To summarize this evaluation, invoking the SKINIT instruction requires ~48ms, while secure storage operations take ~22ms, meaning a typical Flicker session requires ~70ms, plus the time needed for the application-specific PAL to execute. Generating a TPM quote for the Flicker session is by far the slowest operation; depending on the TPM, that quote can take ~362ms–756ms. Fortunately, it can be computed in parallel with untrusted code since it is performed outside the Flicker environment. In general, Flicker has little effect on the performance of untrusted code, and the OS remains stable. Frequent brief Flicker sessions have little effect on system performance. Longer-running Flicker sessions may produce input lag or dropped network packets, but our experiments indicate Flicker does not corrupt data transfers (such as between USB and disk).

Suggested architectural improvements. Overall, experiments identified two significant performance bottlenecks for minimal TCB execution on current CPU architectures: inability to execute PALs and untrusted code simultaneously on different cores of a multicore machine and slow TPM operations to protect PAL state during a context switch between secure and insecure execution.

Alleviating them involves a number of recommendations to hardware manufacturers14,17,21 to support an execution model in which multiple PALs can execute in parallel with legacy software. The key ones are a hardware mechanism that isolates the memory pages belonging to a PAL from all other code and for a hardware context switch mechanism that efficiently suspends and resumes PALs without exposing a PAL’s execution state to other code.

A secure execution control block (SECB) is defined as a structure that holds PAL state and resource allocations for launching a PAL and for storing its state when not executing. Figure 3 outlines the proposed life cycle of a PAL. To begin execution of a PAL described by a newly allocated SECB, a new CPU instruction, secure launch, or SLAUNCH, can be added that takes as its argument the starting physical address of an SECB. It combines the hardware virtual machine management data structures on AMD and Intel CPUs with the security functionality of a DRTM operation.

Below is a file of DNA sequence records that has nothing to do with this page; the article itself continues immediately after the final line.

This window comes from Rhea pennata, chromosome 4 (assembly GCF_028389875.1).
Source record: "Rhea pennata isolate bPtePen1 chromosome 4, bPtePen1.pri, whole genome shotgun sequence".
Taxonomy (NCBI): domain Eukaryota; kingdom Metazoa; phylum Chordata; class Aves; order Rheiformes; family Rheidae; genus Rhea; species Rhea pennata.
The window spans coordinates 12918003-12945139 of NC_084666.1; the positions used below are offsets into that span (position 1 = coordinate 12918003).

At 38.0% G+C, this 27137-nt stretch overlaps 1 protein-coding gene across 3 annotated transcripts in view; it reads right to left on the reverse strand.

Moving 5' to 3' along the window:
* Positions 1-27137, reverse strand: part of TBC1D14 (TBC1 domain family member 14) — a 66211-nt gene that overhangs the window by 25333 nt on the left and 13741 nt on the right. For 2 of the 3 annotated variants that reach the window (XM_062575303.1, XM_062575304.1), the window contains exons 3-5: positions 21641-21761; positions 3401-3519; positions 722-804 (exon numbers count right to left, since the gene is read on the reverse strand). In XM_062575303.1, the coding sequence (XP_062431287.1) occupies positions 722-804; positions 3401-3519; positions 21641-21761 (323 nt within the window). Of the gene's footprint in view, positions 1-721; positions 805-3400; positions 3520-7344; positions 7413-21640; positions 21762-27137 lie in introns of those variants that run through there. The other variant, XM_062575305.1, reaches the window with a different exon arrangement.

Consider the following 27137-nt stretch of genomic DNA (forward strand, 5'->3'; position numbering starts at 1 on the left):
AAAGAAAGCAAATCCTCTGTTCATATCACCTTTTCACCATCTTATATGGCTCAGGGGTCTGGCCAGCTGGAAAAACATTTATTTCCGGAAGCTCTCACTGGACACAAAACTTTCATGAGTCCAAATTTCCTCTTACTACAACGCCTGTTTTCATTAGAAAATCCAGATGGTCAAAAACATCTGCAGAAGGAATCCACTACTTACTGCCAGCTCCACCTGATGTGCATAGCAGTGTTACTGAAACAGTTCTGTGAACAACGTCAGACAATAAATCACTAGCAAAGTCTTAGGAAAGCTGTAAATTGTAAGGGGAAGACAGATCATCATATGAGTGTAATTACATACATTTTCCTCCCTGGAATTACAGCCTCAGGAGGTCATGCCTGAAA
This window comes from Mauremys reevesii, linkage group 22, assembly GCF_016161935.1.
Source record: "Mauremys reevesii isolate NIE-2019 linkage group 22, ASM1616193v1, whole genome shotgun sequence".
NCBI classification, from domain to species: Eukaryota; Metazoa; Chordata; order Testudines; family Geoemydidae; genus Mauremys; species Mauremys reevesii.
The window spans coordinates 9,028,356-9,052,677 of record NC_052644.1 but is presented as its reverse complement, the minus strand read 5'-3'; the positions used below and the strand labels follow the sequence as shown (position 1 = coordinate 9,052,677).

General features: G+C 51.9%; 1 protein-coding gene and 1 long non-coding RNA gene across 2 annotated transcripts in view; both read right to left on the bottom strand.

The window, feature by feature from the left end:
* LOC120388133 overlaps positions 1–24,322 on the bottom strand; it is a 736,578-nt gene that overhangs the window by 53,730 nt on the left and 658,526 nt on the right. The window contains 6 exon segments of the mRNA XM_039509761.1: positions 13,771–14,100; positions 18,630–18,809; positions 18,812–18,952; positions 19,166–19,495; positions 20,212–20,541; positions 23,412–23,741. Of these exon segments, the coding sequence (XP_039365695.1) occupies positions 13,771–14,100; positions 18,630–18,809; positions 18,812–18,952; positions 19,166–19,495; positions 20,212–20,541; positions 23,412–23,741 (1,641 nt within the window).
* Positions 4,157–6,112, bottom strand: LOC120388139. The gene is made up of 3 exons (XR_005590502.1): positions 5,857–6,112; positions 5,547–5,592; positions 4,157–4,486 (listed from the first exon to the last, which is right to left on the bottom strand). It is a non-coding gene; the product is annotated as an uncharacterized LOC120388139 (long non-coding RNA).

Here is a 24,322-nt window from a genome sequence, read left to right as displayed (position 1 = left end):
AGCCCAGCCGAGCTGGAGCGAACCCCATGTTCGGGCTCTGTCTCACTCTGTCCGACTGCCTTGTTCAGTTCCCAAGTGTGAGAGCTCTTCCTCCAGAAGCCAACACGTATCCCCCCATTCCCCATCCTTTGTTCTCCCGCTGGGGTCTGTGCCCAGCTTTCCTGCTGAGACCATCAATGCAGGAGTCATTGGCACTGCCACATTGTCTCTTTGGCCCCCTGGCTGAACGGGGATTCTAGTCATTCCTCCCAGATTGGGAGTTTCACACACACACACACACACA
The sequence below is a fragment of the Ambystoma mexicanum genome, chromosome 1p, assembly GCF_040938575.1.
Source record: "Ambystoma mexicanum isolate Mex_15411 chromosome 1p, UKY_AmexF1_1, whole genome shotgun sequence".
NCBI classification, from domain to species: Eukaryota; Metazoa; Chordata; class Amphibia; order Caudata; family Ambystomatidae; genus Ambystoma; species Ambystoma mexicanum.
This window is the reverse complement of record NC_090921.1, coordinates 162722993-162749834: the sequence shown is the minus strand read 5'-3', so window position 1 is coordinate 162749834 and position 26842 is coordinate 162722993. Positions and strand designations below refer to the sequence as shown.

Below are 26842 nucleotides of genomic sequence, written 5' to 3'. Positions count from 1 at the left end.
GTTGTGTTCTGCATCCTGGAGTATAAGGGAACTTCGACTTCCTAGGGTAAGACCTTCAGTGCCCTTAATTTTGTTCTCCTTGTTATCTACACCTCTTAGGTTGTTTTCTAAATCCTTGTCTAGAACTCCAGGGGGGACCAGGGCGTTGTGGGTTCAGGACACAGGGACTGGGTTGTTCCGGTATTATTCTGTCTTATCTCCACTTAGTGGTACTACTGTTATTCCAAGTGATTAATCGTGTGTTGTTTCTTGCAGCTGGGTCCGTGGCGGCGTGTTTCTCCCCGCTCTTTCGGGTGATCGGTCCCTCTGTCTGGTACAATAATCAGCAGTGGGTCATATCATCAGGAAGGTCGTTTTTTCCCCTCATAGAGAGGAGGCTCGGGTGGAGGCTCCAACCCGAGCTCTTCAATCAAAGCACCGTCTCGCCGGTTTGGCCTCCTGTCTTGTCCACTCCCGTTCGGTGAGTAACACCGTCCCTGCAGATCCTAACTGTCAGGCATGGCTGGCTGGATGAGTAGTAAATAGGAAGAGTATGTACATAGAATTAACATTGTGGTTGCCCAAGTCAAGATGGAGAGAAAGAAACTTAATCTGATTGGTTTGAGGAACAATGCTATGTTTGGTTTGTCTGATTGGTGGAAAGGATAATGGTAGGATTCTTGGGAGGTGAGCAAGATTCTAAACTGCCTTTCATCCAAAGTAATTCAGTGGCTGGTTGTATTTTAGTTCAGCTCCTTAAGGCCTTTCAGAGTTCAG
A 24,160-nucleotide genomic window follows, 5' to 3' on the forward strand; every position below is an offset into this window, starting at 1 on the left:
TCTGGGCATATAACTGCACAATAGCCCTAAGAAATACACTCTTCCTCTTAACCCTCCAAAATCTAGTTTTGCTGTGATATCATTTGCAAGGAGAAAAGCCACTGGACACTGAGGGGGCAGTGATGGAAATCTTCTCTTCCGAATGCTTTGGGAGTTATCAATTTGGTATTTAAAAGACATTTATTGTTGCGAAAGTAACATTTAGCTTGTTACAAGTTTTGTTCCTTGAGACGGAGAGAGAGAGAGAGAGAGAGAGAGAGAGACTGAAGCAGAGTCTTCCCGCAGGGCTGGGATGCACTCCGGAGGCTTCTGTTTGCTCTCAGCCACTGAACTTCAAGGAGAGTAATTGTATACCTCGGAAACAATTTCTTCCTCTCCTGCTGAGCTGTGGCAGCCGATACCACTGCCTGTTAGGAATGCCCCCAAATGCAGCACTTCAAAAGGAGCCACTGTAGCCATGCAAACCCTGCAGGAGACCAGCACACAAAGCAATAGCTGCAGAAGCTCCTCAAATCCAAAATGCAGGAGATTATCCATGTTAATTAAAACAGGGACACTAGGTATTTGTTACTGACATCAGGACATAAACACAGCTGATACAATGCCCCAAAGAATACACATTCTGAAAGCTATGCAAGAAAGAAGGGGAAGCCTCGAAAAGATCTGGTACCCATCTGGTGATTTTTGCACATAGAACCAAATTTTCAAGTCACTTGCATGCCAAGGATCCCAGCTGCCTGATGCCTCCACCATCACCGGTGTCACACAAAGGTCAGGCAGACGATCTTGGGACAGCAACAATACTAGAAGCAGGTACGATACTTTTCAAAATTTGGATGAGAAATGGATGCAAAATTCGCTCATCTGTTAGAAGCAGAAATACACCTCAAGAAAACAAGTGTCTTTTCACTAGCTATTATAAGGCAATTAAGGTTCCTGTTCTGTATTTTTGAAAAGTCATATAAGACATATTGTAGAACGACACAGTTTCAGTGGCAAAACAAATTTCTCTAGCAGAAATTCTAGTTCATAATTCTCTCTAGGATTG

To isolate memory and facilitate rapid context switches, the memory controller can maintain an access-control table with one entry per physical page, where each entry specifies which CPUs (if any) have access to the physical page. Memory pages are by default marked ALL to indicate they are accessible by all CPUs and DMA-capable devices.

When PAL execution is started using SLAUNCH, the memory controller updates its access-control table so each page allocated to the PAL (specified by the list of memory pages in the SECB) is accessible to only the CPU executing the PAL. When the PAL is subsequently suspended, the state of its memory pages transitions to NONE, indicating nothing currently executing on the platform is allowed to read or write to those pages. Note that the memory allocated to a PAL includes space for data and is a superset of the pages containing the PAL binary. Since this data is ephemeral, the PAL must take steps (such as using the TPM’s secure storage facilities) to ensure its data persists across reboots.22

When PAL execution terminates, a well-behaved PAL calls SFREE, which clears the memory allocated to the PAL, as well as any microarchitectural state that might contain sensitive data, and marks the memory pages with ALL. Likewise, the untrusted OS may kill a PAL via SKILL, clearing the PAL’s state before freeing the associated memory pages.

Also recommended is a PAL preemption timer in the CPU that can be configured by the untrusted OS. When the timer expires or a PAL voluntarily yields (via a new CPU instruction, secure yield, or SYIELD), the PAL’s CPU state should automatically and securely be written to its SECB by hardware, all sensitive microarchitectural state should be cleared, and control should be transferred to an appropriate handler in the untrusted OS.

The untrusted OS can resume a PAL by executing SLAUNCH on the desired CPU, parameterized with the physical address of the PAL’s SECB. The PAL’s measured flag indicates to the CPU that the PAL has been measured and is only being resumed, not launched for the first time. During PAL resumption, the SLAUNCH instruction signals the memory controller that the PAL’s state should be accessible to the CPU on which the PAL is executing. Note that the PAL may execute on a different CPU each time it resumes. To enable multicore PALs, if a CPU attempts to resume an already executing PAL, that CPU will be added to the pool of CPUs available to the PAL.